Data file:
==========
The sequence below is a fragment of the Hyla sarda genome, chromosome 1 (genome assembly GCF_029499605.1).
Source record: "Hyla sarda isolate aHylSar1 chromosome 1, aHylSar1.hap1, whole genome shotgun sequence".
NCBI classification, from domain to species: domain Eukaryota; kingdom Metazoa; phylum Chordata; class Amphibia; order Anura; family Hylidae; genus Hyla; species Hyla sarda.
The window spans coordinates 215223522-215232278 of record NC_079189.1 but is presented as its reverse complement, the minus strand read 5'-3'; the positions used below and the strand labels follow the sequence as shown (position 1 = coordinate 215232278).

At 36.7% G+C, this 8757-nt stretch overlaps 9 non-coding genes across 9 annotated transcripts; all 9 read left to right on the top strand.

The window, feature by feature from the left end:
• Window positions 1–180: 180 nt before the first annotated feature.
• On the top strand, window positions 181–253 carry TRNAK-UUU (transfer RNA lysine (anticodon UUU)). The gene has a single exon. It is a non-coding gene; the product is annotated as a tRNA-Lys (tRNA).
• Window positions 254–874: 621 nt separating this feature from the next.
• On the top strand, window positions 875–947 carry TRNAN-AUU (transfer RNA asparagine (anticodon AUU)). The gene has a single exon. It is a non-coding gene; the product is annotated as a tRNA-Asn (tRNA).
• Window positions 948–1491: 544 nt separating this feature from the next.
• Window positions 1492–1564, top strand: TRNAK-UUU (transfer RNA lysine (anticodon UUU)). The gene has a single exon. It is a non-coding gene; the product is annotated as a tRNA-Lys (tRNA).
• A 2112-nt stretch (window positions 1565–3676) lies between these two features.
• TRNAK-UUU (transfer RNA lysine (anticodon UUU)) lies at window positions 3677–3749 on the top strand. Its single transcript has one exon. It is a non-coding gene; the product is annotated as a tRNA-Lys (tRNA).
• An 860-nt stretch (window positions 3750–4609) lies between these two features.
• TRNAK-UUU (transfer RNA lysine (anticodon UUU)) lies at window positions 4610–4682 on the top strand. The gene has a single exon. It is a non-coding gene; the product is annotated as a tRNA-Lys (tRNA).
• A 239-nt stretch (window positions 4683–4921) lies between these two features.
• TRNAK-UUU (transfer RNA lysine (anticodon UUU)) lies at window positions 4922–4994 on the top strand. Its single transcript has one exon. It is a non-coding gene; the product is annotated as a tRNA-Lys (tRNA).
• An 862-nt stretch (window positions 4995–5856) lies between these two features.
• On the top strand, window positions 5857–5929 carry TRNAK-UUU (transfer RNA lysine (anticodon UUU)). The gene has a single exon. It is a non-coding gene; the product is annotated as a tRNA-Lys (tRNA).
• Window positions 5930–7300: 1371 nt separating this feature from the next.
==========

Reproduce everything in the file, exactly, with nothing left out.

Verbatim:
The sequence below is a fragment of the Hyla sarda genome, chromosome 1 (genome assembly GCF_029499605.1).
Source record: "Hyla sarda isolate aHylSar1 chromosome 1, aHylSar1.hap1, whole genome shotgun sequence".
NCBI classification, from domain to species: domain Eukaryota; kingdom Metazoa; phylum Chordata; class Amphibia; order Anura; family Hylidae; genus Hyla; species Hyla sarda.
The window spans coordinates 215223522-215232278 of record NC_079189.1 but is presented as its reverse complement, the minus strand read 5'-3'; the positions used below and the strand labels follow the sequence as shown (position 1 = coordinate 215232278).

At 36.7% G+C, this 8757-nt stretch overlaps 9 non-coding genes across 9 annotated transcripts; all 9 read left to right on the top strand.

The window, feature by feature from the left end:
• Window positions 1–180: 180 nt before the first annotated feature.
• On the top strand, window positions 181–253 carry TRNAK-UUU (transfer RNA lysine (anticodon UUU)). The gene has a single exon. It is a non-coding gene; the product is annotated as a tRNA-Lys (tRNA).
• Window positions 254–874: 621 nt separating this feature from the next.
• On the top strand, window positions 875–947 carry TRNAN-AUU (transfer RNA asparagine (anticodon AUU)). The gene has a single exon. It is a non-coding gene; the product is annotated as a tRNA-Asn (tRNA).
• Window positions 948–1491: 544 nt separating this feature from the next.
• Window positions 1492–1564, top strand: TRNAK-UUU (transfer RNA lysine (anticodon UUU)). The gene has a single exon. It is a non-coding gene; the product is annotated as a tRNA-Lys (tRNA).
• A 2112-nt stretch (window positions 1565–3676) lies between these two features.
• TRNAK-UUU (transfer RNA lysine (anticodon UUU)) lies at window positions 3677–3749 on the top strand. Its single transcript has one exon. It is a non-coding gene; the product is annotated as a tRNA-Lys (tRNA).
• An 860-nt stretch (window positions 3750–4609) lies between these two features.
• TRNAK-UUU (transfer RNA lysine (anticodon UUU)) lies at window positions 4610–4682 on the top strand. The gene has a single exon. It is a non-coding gene; the product is annotated as a tRNA-Lys (tRNA).
• A 239-nt stretch (window positions 4683–4921) lies between these two features.
• TRNAK-UUU (transfer RNA lysine (anticodon UUU)) lies at window positions 4922–4994 on the top strand. Its single transcript has one exon. It is a non-coding gene; the product is annotated as a tRNA-Lys (tRNA).
• An 862-nt stretch (window positions 4995–5856) lies between these two features.
• On the top strand, window positions 5857–5929 carry TRNAK-UUU (transfer RNA lysine (anticodon UUU)). The gene has a single exon. It is a non-coding gene; the product is annotated as a tRNA-Lys (tRNA).
• Window positions 5930–7300: 1371 nt separating this feature from the next.